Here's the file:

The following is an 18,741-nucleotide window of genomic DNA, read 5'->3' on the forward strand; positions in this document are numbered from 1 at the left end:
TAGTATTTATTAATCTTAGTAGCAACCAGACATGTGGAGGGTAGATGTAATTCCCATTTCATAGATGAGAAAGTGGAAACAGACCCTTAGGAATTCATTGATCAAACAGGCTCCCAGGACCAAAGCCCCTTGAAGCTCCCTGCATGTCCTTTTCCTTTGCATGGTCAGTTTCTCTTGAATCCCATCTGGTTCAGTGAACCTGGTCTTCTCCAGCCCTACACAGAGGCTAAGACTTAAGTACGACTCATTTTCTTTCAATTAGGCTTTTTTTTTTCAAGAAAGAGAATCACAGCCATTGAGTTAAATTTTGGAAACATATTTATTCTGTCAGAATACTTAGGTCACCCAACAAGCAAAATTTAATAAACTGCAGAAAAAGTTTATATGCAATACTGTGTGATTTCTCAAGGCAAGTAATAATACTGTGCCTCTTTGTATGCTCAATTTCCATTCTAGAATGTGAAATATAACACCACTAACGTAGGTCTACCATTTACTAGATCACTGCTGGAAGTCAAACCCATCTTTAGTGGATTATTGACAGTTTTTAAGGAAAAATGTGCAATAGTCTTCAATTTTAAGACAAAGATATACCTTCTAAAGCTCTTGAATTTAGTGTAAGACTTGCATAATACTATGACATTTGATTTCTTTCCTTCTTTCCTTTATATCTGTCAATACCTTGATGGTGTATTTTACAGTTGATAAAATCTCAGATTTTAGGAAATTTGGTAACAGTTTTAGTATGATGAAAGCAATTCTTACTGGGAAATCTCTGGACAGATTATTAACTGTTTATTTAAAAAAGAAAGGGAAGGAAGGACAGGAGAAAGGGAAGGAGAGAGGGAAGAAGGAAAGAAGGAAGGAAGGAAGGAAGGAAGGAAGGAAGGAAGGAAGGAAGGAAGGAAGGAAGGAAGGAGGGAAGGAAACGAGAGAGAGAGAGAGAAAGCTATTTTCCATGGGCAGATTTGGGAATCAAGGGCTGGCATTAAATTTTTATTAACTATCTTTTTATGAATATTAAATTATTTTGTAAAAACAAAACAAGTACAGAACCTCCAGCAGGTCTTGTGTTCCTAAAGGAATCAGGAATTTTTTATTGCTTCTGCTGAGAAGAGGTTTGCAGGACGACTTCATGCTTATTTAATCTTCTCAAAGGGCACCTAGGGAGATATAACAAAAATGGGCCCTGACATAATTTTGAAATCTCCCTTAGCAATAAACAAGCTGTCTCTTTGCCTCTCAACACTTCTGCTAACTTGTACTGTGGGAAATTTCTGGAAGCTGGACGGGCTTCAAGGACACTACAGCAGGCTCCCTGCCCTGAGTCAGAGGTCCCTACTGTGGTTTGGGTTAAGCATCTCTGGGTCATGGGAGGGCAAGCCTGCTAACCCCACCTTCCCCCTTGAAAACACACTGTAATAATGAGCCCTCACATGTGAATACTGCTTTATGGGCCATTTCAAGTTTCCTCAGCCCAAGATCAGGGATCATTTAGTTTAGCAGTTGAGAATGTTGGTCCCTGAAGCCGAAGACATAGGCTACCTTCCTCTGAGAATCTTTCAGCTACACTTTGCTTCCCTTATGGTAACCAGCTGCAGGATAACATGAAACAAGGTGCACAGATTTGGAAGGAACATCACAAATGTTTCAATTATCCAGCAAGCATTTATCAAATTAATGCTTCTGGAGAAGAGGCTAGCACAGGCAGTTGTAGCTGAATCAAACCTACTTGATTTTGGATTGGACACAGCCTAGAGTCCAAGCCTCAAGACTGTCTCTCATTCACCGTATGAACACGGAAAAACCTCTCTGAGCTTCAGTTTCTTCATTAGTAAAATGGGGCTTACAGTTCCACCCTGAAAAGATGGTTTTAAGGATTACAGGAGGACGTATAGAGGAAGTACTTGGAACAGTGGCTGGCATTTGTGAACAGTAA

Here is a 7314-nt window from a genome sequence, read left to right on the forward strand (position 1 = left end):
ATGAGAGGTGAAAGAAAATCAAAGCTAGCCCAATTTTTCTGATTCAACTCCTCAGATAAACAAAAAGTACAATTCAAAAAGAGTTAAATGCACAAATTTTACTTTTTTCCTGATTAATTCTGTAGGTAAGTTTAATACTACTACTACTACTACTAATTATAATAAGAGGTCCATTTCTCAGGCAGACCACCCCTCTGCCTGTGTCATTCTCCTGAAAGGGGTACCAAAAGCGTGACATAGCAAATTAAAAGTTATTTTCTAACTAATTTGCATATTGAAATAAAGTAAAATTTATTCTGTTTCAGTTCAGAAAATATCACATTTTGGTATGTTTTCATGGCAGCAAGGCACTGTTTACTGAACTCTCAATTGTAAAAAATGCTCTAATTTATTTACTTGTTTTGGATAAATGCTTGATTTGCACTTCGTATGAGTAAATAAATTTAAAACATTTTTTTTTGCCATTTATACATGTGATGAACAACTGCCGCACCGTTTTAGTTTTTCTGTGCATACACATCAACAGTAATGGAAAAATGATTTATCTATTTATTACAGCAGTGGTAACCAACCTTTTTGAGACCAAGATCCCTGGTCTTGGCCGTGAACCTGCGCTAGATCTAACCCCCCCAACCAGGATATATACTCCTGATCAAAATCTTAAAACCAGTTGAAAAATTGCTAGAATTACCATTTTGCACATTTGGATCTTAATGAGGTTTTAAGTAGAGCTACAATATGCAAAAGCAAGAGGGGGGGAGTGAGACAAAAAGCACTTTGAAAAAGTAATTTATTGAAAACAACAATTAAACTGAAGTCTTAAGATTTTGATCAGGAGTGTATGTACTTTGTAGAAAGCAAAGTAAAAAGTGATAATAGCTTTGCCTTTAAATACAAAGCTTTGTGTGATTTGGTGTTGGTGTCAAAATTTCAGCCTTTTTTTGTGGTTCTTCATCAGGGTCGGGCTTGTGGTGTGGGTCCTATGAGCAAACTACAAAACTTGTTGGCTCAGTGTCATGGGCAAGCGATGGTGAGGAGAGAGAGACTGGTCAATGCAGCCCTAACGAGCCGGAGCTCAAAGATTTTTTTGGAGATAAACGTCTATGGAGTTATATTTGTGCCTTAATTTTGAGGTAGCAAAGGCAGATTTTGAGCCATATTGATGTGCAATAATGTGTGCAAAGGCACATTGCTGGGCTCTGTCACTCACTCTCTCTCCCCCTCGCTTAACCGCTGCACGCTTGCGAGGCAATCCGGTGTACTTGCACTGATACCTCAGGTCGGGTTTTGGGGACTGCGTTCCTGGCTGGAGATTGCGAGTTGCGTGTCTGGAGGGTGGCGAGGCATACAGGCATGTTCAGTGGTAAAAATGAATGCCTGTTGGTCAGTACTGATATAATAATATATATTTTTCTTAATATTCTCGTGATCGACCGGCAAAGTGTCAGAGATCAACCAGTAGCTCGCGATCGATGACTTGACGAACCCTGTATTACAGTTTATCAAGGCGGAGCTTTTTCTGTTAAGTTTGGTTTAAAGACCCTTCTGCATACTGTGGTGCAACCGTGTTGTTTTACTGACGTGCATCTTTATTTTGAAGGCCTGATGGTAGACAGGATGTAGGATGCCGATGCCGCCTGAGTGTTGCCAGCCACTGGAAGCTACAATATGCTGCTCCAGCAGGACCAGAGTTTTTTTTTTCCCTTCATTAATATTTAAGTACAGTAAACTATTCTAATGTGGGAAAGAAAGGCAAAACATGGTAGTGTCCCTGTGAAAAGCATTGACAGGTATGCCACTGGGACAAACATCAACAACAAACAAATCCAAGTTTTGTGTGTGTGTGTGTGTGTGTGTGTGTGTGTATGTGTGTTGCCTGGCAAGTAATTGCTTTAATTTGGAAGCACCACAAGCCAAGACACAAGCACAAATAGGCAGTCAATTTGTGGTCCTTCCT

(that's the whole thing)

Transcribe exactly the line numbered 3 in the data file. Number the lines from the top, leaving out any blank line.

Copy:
Here is a 7314-nt window from a genome sequence, read left to right on the forward strand (position 1 = left end):